Marketing people need to wake up and smell the formaldehyde
Demographically speaking, it seems that I’ve been pushed into a new tick box. How do I know? Because of the terrifying catalogues that have started landing on my doormat. Gargantuan pants that could sail an Americas Cup yacht, gardening implements that I frankly don’t understand, and nice comfy granny shoes.
I share my ‘box’ now with women like Nigella Lawson, Madonna and Mary Portas. Do you seriously believe that any of those women (or me for those of you that know me) are ready to buy a McCarthy & Stone retirement home? Can you imagine Madonna snuggling down ‘of an evening’ with a nice mug or Horlicks with her tootsies encased in a Big Slipper? Or maybe a Saga holiday? Not on your f**king life! She’s still rocking it in her pointy Jean Paul Gaultier bras and behaving disgracefully with toy boys young enough to be her grandson (biologically speaking).
We’re talking about the Over 50s market. And I can tell you, marketing people are getting this horribly wrong.
Let’s start with a few cheeky stats…
- There are around 18.3 million over 50s in the UK.
- We make up roughly one in three of the population.
- 80% of the UK’s wealth is held by people over 50.
- 65% of all new cars are bought by over 50s.
- Half of all cosmetics sold in the are bought by over 50s.
- 45-50 year olds have the highest household ownership of digital equipment.
- Over 50s contribute £300 billion to the UK economy and our spending power is high than any other age group.
- On Twitter the 55-64 year age bracket is the fastest growing demographic with 79% growth rate since 2012.
- The fastest growing demographic on Facebook’s and Google+’s networks are the 45 to 54 year age bracket at 46% and 56% respectively.
- Since the economic crash, women over 50 are finding new careers and starting their own businesses.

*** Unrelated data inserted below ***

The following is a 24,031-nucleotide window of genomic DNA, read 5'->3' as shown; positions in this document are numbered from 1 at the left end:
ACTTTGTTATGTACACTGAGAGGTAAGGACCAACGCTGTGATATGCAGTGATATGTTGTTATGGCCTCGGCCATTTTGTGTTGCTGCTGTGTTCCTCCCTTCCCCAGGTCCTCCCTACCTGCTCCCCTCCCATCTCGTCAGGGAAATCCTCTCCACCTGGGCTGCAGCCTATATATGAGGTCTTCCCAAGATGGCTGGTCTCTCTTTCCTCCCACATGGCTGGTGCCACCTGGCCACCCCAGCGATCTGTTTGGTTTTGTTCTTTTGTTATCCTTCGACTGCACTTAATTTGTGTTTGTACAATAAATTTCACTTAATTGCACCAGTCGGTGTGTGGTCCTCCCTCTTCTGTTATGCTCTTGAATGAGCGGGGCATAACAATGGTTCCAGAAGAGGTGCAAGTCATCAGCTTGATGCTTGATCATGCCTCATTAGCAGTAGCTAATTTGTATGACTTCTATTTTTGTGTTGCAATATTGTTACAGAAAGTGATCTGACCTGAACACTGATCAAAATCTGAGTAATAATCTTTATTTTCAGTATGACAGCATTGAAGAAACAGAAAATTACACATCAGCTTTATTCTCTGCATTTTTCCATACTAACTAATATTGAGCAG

So what's with the leaf blowers and enormous pants?
So with all this power, wealth and digital know-how, why are people in this age group suddenly targeted with marketing bumph for retirement homes, enormous pants, thermal vests, leaf blowers (why?) and Saga holidays as soon as they hit the magical 50?
According to Marks & Spencer, my role model should be Twiggy who is spotted in ads grinning in M&S ‘smart but casual’ elastane-rich slacks, ballet pumps and a tailored blazer. I wouldn’t be seen dead in anything from that range. If this is who Marks & Spencer thinks women of 50 are, it’s little wonder their fashion revenues are going down the pan.
Stop marketing to me like I'm a little old lady
I meet a lot of businesses in my job. A key question I always ask business owners is ‘who’s your target market?’ And when they say ‘over 50s’, my heart sinks, because their creative approach, the tone of voice, the language is not aimed at me, or any women I know who are also in my ‘box’.
As far as I can see, over 50s marketing is mostly aimed at people in their 70s. So if you want to capture some of my cash, and the people in my demographic box, you need to wake up and smell the formaldehyde.
This is a powerful demographic group with money to spend and serious clout. Stop treating us like little old ladies and you know where you can shove your thermal vest catalogue.